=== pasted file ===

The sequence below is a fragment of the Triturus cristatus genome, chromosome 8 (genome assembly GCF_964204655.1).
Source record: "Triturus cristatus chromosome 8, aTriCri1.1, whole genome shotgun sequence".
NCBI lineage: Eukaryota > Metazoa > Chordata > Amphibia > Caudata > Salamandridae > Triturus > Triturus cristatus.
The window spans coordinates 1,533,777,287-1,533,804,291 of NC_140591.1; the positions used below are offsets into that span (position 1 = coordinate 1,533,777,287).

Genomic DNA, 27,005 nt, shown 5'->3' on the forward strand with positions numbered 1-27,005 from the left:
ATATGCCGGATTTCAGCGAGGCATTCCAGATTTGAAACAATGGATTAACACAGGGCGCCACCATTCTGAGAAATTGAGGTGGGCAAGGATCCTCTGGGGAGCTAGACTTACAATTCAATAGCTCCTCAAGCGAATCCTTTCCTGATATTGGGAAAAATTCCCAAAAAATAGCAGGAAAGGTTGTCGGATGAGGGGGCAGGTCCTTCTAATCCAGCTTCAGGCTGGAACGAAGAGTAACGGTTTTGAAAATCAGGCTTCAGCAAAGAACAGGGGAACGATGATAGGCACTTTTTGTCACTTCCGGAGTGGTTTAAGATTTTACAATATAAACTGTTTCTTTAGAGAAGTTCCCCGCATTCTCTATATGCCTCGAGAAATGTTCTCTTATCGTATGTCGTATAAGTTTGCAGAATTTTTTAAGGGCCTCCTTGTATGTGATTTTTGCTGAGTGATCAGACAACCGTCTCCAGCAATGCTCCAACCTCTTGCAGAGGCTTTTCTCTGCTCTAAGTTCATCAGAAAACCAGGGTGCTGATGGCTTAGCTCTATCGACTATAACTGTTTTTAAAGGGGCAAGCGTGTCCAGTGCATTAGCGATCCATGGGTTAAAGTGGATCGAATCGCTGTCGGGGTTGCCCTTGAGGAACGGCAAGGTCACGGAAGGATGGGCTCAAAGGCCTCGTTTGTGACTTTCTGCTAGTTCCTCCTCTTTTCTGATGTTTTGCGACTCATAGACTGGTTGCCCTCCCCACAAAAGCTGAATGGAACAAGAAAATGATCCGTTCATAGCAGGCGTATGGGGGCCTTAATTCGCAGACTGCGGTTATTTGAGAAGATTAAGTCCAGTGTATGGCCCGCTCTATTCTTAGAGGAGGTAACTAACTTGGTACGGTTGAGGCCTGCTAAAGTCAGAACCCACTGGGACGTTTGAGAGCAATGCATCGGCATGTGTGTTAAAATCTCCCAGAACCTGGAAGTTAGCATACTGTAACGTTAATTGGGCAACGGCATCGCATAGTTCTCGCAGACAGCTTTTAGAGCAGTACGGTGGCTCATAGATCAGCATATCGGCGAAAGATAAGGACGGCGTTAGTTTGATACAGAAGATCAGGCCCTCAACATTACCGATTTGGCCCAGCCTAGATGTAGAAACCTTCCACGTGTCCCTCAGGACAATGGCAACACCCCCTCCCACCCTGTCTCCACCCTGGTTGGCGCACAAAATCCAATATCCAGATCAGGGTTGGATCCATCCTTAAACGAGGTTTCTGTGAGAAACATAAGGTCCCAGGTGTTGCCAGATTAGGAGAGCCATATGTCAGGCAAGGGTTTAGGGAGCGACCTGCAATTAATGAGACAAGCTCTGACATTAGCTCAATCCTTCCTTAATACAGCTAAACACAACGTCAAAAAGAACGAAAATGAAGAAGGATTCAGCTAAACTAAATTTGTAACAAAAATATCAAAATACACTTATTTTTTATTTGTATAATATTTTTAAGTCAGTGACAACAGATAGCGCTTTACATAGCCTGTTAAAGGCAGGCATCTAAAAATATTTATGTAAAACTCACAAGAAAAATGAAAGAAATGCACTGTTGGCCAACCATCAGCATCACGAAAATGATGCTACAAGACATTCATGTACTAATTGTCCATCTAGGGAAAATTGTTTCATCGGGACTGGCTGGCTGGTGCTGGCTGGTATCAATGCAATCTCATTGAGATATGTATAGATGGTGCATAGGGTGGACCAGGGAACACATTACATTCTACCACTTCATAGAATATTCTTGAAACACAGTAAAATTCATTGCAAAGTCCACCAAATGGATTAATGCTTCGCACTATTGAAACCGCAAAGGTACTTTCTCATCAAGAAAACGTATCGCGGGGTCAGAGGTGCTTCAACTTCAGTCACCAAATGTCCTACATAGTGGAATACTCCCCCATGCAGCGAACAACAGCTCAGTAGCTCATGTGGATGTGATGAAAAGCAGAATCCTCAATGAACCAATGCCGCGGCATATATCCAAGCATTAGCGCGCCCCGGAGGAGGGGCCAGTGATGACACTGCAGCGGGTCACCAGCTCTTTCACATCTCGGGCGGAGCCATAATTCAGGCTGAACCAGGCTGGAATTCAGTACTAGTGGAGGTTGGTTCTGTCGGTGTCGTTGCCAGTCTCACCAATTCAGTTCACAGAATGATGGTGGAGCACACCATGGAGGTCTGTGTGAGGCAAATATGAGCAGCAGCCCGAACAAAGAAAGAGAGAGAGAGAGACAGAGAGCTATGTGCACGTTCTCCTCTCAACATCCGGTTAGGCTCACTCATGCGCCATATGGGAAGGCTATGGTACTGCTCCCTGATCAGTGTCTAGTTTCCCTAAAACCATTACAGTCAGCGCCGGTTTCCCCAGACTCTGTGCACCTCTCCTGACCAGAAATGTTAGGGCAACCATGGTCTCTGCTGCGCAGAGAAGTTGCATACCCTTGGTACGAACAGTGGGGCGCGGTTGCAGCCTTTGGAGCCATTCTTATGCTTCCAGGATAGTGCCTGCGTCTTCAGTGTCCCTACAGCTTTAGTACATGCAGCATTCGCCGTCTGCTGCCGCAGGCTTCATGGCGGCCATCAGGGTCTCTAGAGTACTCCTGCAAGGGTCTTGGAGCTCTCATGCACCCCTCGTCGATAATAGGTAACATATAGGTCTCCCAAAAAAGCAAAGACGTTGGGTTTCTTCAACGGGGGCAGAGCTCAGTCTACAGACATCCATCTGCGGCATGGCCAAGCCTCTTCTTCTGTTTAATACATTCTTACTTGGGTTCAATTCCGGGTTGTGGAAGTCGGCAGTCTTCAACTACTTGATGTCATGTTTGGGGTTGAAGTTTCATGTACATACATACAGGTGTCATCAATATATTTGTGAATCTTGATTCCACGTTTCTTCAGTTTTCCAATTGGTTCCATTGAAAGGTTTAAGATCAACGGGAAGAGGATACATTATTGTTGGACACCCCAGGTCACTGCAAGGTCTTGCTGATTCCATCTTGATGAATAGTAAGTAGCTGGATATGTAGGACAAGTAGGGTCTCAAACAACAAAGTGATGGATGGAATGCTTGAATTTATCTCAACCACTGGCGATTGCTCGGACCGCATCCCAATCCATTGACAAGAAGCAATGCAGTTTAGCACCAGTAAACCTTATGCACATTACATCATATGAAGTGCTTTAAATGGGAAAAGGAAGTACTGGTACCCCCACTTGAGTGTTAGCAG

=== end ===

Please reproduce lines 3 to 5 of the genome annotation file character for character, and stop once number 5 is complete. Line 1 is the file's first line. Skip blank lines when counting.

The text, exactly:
NCBI lineage: Eukaryota > Metazoa > Chordata > Amphibia > Caudata > Salamandridae > Triturus > Triturus cristatus.
The window spans coordinates 1,533,777,287-1,533,804,291 of NC_140591.1; the positions used below are offsets into that span (position 1 = coordinate 1,533,777,287).

Genomic DNA, 27,005 nt, shown 5'->3' on the forward strand with positions numbered 1-27,005 from the left: